Ontario civil | Aboriginal Law | Family law | Miscellaneous
Mother and father of child were in relationship that began 2008 and ended in 2013. Mother, father and child were all H people and members of Six Nations and father lived on reserve. Mother applied for custody, child support and spousal support. Father filed Answer and Claim in response but month later served and filed Notice of Constitutional Question in which he gave notice that he intended to challenge jurisdiction of court and applicability of Family Law Act to his family law dispute with mother. Father filed Amended Answer and Claim seeking order dismissing application in its entirety or staying application based on his constitutional challenges. Father brought motion for orders including order that family law application by stayed pending hearing and outcome of constitutional questions and mother brought motion for various relief including order striking Amended Answer. Motion by mother granted in part. Amended Answer should be struck in its entirety and constitutional claims set out in pleading should be dismissed based on conclusions that Amended Answer failed to satisfy basic rules of pleading, father lacked standing to advance aboriginal rights claims set out in Amended Answer and pleading failed to set out reasonable claim or defence in law. Father’s Amended Answer did not satisfy minimum requirements for pleading. Notion that individual member of aboriginal group could on their own initiative and for their sole benefit seek to define content of broad H rights of self-government in family law matters was simply untenable. Aboriginal right father was relying on was communal one that was not capable of being exercised or advanced by individual member of community. Alleged aboriginal right as framed in pleading was not cognizable pursuant to jurisprudence about s. 35(1) of Constitution Act, 1982 regarding determination of aboriginal rights and father’s constitutional case should be dismissed on that basis. Allowing respondent in such circumstances to raise s. 35(1) jurisdiction challenge at any point, without giving court any discretion to determine whether constitutional case should proceed would essentially turn s. 35(1) into trump card that respondent could pull out at any time. Aboriginal rights must be pleaded and advanced in timely manner.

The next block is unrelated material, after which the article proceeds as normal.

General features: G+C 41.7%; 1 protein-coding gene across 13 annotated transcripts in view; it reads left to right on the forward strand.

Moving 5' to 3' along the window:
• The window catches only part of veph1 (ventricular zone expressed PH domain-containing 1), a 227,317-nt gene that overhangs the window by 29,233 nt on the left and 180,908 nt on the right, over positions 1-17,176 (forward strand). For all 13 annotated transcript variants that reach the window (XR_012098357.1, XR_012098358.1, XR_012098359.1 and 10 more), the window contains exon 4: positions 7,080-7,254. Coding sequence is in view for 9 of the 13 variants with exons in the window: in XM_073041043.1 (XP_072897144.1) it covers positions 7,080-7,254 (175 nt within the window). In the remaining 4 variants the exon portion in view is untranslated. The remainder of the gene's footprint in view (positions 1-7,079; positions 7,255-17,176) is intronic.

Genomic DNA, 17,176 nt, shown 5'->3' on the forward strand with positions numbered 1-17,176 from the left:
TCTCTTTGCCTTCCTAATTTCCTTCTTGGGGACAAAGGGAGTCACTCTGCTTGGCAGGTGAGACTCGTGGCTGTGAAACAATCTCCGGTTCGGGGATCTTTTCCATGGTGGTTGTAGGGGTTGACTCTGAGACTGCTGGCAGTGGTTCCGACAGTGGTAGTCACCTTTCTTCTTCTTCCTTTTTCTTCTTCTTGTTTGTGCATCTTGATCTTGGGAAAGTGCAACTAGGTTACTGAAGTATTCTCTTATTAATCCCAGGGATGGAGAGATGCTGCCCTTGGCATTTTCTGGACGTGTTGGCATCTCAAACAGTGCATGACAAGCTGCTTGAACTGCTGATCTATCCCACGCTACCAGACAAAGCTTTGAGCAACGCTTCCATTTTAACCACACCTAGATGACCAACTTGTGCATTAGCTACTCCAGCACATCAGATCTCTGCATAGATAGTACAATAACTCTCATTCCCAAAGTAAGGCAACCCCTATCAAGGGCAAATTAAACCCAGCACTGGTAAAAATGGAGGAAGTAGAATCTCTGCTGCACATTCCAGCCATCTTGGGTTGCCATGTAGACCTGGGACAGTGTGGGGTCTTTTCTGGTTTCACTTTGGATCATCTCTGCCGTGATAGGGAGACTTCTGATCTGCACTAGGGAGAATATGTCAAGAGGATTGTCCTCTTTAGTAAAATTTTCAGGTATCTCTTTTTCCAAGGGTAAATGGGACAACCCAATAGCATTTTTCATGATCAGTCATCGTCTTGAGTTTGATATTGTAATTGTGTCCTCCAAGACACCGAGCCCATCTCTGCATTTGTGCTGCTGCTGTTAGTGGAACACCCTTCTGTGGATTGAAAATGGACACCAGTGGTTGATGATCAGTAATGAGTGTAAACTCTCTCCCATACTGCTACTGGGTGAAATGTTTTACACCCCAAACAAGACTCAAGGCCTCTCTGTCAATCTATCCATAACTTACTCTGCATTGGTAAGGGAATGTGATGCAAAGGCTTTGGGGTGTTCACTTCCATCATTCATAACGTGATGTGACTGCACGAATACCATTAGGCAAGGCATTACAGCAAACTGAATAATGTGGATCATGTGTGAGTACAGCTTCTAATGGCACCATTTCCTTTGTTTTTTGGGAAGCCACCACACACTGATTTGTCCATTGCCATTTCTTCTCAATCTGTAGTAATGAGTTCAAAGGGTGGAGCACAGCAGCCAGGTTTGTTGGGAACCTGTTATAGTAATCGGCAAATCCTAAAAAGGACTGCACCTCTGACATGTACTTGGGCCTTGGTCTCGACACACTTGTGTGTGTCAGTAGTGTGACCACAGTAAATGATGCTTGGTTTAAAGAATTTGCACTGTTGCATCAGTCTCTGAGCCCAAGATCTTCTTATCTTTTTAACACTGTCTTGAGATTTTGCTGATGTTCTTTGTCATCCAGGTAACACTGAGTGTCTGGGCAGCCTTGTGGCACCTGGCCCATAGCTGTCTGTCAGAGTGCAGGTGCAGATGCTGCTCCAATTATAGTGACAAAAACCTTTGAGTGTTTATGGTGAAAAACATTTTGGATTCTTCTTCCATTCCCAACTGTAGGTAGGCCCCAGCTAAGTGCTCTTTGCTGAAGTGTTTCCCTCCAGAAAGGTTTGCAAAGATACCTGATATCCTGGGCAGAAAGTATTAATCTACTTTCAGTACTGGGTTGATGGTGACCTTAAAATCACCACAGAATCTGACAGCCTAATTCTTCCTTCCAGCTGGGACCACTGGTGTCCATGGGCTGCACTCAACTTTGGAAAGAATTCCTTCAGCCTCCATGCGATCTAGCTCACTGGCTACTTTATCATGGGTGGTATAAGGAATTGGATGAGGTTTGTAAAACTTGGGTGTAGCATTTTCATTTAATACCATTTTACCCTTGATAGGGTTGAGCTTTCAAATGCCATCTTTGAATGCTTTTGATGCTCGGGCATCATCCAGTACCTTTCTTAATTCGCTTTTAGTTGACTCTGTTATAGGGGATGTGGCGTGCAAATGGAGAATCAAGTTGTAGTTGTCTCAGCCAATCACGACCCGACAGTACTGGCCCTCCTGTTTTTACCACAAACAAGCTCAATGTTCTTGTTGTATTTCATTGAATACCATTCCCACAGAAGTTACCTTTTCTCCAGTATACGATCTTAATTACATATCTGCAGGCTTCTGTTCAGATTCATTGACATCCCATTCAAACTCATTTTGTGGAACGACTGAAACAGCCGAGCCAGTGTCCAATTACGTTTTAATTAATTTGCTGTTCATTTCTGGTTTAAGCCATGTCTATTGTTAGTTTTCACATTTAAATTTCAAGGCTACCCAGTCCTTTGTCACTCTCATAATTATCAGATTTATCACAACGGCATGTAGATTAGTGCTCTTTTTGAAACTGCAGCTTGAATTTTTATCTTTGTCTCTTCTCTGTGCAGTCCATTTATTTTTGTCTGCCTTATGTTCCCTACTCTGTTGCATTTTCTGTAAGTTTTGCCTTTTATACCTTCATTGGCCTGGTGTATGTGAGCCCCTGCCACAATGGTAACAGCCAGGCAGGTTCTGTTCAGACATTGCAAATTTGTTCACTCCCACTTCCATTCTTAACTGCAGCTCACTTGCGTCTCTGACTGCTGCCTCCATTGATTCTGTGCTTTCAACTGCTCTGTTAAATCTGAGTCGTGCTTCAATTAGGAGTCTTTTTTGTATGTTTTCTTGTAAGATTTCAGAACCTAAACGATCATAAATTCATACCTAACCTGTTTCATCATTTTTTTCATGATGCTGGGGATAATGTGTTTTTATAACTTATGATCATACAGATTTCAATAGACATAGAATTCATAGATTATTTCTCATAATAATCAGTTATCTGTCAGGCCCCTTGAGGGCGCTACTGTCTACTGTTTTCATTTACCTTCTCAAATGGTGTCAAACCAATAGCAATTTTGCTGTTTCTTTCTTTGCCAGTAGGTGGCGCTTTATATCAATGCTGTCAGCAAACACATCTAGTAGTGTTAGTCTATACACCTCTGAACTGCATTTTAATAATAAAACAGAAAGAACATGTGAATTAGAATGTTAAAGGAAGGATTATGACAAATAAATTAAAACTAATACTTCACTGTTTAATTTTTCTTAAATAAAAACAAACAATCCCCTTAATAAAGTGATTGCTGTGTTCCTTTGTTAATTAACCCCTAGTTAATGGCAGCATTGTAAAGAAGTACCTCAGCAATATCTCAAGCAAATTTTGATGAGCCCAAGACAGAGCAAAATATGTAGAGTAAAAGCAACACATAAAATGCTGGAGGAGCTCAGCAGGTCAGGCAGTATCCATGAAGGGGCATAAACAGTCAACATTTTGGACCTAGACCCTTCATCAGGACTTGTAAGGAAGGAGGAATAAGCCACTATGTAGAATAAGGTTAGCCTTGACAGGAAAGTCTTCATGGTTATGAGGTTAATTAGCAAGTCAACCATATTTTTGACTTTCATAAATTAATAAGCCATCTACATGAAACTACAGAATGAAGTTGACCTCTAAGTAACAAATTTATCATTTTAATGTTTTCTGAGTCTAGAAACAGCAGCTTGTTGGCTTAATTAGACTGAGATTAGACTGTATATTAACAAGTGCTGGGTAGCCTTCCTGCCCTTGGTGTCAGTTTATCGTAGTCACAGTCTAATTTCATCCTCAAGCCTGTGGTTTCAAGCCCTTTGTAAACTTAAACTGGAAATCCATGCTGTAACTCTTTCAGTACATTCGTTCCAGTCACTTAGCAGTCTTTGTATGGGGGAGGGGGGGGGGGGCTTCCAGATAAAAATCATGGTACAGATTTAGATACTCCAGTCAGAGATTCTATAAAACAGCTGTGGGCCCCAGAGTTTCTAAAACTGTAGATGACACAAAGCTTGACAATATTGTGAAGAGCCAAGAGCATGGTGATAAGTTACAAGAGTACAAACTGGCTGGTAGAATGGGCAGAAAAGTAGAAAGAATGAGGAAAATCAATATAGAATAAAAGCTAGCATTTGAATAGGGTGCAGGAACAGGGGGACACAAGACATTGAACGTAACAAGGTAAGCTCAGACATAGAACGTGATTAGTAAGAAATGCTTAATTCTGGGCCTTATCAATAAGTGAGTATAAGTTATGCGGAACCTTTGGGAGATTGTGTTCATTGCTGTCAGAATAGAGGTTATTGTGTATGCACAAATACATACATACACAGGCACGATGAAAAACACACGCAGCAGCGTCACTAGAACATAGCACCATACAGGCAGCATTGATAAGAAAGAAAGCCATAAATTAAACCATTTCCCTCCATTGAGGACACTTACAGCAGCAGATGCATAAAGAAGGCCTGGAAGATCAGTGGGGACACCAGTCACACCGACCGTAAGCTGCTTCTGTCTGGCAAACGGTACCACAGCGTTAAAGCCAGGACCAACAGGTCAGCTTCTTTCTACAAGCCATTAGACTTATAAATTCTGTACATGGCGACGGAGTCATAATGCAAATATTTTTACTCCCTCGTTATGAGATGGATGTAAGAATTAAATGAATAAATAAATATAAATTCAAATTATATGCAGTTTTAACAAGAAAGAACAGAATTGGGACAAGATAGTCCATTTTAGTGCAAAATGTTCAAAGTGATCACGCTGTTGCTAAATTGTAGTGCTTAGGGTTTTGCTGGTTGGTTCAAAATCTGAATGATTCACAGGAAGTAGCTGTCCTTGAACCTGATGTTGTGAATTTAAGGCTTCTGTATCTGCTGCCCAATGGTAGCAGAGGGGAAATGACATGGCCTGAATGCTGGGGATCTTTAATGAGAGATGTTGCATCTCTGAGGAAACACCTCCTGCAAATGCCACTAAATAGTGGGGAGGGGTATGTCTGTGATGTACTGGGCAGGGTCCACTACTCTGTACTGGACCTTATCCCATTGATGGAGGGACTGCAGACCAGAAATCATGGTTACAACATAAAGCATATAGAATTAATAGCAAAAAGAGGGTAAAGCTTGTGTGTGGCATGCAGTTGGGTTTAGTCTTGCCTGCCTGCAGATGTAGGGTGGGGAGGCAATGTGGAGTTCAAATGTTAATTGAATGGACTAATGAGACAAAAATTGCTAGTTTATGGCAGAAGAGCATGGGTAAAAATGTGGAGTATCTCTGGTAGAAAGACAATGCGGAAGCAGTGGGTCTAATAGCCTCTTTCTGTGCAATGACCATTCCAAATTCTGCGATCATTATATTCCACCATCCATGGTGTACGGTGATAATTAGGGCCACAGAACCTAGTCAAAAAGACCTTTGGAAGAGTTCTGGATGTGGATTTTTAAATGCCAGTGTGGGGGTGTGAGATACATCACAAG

Beaver v. Hill (2017), 2017 CarswellOnt 19385, 2017 ONSC 7245, Deborah L. Chappel J. (Ont. S.C.J.).